7 Pro Tips For Target Training Parrots
Below you’ll find 7 tips that will help you improve efficiency while target training your parrot!
This article is a continuation of the Ultimate Beginners Guide To Target Training Your Birds, which covers everything there is to know about target training.
I highly recommend reading that article if you’re new to target training or parrot training in general.
My aim here is to provide further help to those who are struggling to get the consistent target training results they desire from their parrots.
Beginning with the first tip…
1) It’s Ok To Start Off With Some Luring
Luring your parrot with a treat is a good way to get that first repetition with any sort of training. In most cases, it’s pretty difficult to get an initial rep for new behaviours without luring. To lure with target training, hold a favoured treat near the target stick and only reward your parrot when they touch the stick, even if it’s accidental.
After your parrot gets their first few successful target training reps, they’ll begin to understand why they’re earning treats and start touching the target more consistently.
Luring is very useful for initially showing the parrot what they need to do in order to get a reward.
Once it seems like they understand the new behaviour, you can phase out luring by hiding the treat and only revealing it when they touch the target.
2) Use Higher Valued Treats To Increase Training Motivation
One common parrot training mistake is NOT rewarding with highly valued treats.
A high-value treat is simply a food item that your parrot would do absolutely anything to get. Parrots place a higher value on treats they get less often. To help your parrot value a particular treat, save it strictly for training.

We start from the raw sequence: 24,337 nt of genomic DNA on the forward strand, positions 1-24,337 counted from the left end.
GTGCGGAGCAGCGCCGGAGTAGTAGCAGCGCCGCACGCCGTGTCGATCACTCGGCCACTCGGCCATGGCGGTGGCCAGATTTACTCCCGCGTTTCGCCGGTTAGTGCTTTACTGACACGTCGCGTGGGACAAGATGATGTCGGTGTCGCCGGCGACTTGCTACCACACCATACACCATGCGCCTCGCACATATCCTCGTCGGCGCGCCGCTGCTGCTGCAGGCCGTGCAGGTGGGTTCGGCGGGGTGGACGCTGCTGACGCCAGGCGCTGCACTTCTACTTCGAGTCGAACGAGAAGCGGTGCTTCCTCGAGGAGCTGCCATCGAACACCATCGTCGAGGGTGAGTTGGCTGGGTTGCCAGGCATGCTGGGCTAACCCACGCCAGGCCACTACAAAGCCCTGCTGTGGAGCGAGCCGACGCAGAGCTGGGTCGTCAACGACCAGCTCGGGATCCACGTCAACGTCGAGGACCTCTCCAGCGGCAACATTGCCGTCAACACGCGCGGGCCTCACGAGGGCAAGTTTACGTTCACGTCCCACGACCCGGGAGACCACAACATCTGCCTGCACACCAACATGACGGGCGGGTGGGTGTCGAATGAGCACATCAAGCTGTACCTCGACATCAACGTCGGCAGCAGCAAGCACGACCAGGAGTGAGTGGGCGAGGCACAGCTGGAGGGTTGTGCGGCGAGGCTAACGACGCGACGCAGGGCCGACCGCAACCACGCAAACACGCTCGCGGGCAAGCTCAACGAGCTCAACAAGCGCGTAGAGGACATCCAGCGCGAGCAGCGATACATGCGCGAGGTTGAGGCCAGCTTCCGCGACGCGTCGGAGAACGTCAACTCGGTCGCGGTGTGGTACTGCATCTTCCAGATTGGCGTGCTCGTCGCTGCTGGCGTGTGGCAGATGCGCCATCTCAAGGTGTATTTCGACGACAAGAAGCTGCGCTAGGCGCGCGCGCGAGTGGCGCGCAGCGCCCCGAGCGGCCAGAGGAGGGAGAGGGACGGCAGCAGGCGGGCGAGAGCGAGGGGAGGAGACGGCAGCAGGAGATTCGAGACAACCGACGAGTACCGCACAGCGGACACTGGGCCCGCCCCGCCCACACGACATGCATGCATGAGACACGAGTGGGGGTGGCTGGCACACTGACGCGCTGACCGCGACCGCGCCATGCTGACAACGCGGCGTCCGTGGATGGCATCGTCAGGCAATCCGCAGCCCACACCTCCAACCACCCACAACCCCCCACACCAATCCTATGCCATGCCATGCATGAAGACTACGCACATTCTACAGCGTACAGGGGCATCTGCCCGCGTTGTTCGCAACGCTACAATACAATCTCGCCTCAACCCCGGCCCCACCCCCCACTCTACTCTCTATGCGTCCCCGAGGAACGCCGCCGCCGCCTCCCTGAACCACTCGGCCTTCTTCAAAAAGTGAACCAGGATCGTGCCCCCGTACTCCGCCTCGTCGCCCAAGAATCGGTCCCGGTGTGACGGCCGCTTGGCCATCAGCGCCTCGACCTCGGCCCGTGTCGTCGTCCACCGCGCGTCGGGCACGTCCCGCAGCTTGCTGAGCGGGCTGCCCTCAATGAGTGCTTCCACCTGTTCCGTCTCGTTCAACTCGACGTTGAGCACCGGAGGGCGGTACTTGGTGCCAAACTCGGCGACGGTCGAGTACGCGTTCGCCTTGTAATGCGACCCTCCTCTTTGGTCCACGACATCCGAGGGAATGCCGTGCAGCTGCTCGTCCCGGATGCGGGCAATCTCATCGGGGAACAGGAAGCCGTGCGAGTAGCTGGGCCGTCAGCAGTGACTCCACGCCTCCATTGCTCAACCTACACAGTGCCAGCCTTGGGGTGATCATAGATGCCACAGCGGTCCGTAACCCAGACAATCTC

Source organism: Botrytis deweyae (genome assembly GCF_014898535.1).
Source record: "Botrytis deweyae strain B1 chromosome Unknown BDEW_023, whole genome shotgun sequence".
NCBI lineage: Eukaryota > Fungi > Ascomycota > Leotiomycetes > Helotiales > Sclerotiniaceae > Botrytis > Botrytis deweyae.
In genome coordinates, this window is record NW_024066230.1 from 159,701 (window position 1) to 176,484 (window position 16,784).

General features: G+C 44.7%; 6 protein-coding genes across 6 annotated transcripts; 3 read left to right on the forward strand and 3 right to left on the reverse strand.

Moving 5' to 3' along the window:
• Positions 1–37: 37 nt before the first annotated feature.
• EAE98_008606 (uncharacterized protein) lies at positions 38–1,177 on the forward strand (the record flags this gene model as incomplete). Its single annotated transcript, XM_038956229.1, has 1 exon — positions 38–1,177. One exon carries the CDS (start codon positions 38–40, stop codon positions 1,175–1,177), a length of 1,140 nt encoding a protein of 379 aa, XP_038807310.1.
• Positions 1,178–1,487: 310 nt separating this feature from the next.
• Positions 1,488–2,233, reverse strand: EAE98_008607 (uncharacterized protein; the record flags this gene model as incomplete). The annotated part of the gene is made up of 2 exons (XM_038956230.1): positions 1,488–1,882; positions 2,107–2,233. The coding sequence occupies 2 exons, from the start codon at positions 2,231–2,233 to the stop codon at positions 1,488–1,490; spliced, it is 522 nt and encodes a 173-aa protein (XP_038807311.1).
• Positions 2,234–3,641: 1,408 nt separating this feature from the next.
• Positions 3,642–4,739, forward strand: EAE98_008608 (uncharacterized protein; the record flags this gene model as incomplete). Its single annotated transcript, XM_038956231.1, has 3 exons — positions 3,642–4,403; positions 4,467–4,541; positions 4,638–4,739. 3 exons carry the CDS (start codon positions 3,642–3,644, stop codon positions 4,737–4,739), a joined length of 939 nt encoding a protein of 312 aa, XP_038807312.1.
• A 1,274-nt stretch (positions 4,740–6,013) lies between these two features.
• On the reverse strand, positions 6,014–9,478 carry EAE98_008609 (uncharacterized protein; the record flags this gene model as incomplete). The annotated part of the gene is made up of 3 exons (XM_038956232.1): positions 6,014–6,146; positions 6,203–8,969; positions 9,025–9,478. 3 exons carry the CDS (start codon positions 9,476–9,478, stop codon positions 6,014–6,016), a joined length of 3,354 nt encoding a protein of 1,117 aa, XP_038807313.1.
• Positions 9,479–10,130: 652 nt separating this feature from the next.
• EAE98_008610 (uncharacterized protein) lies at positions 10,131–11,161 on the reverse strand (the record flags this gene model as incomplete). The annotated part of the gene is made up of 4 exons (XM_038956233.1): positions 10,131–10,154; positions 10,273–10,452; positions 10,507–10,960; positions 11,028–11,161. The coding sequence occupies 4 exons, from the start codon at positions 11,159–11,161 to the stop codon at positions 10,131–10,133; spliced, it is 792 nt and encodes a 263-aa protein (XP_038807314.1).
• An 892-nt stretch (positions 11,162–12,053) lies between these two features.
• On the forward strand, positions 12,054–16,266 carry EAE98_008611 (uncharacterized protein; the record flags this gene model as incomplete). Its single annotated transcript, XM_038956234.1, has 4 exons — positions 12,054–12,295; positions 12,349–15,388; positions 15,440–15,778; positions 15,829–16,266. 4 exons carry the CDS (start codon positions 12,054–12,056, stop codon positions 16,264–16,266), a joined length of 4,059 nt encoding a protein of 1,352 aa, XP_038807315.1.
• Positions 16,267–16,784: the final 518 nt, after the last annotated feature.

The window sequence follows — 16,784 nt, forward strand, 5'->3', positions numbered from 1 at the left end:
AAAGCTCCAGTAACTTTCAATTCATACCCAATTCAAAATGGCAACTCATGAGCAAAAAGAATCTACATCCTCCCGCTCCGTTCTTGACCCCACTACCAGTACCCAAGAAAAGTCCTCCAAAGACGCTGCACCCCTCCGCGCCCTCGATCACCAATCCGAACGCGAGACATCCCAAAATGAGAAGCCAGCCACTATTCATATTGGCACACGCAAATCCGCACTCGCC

Just think, why would a parrot work for something they frequently get for free?
My cockatiel is super motivated to train for millet spray because he rarely gets it.
It’s ok to switch between lower and higher-valued treats, but I would always start a training session with the parrot’s favourite treats to build up the initial training motivation.
Not sure what your parrot’s highest-valued treats are?
I created this post to help you with that: How To Discover Your Parrot’s Favourite Treats For Training
3) Hold The Target In One Place For Each Repetition
Another common target training mistake is moving the target stick away from the parrot when they’re trying to touch it.
I also made this mistake until I watched a very informative target training video by BirdTricks.
As well as pointing out the mistake, BirdTricks also explained what to do instead, which was to hold the target stick steady and in one place until the parrot touched or ignored it. Many people make this mistake accidentally because they want their bird to move just a little further in order to get a treat.
But from the parrot’s perspective, it’s being teased, which is very discouraging.
Watch closely as I do a steady target training rep with Arthur, my cockatiel:
Notice how I didn’t move or adjust the target from where I originally pointed it.
If you’ve been a little guilty of moving the target during the repetition, you’ll definitely notice a positive difference in your parrot’s motivation after making this small but effective change!
4) Don’t Be Afraid To Let Your Parrot Fail!
Giving your parrot the chance to fail a target training rep will help teach the behaviour.
By not rewarding them for ignoring the target stick, you’re further reinforcing the fact that they ONLY get a treat when they touch the target. Once they ignore the target, just turn away and give them a 1 – 2 minute break before trying again.
Here’s what you should NOT do when your parrot ignores the target:
- Lure them to the target with a treat
- Adjust the target so they can reach it easier (BIG MISTAKE!)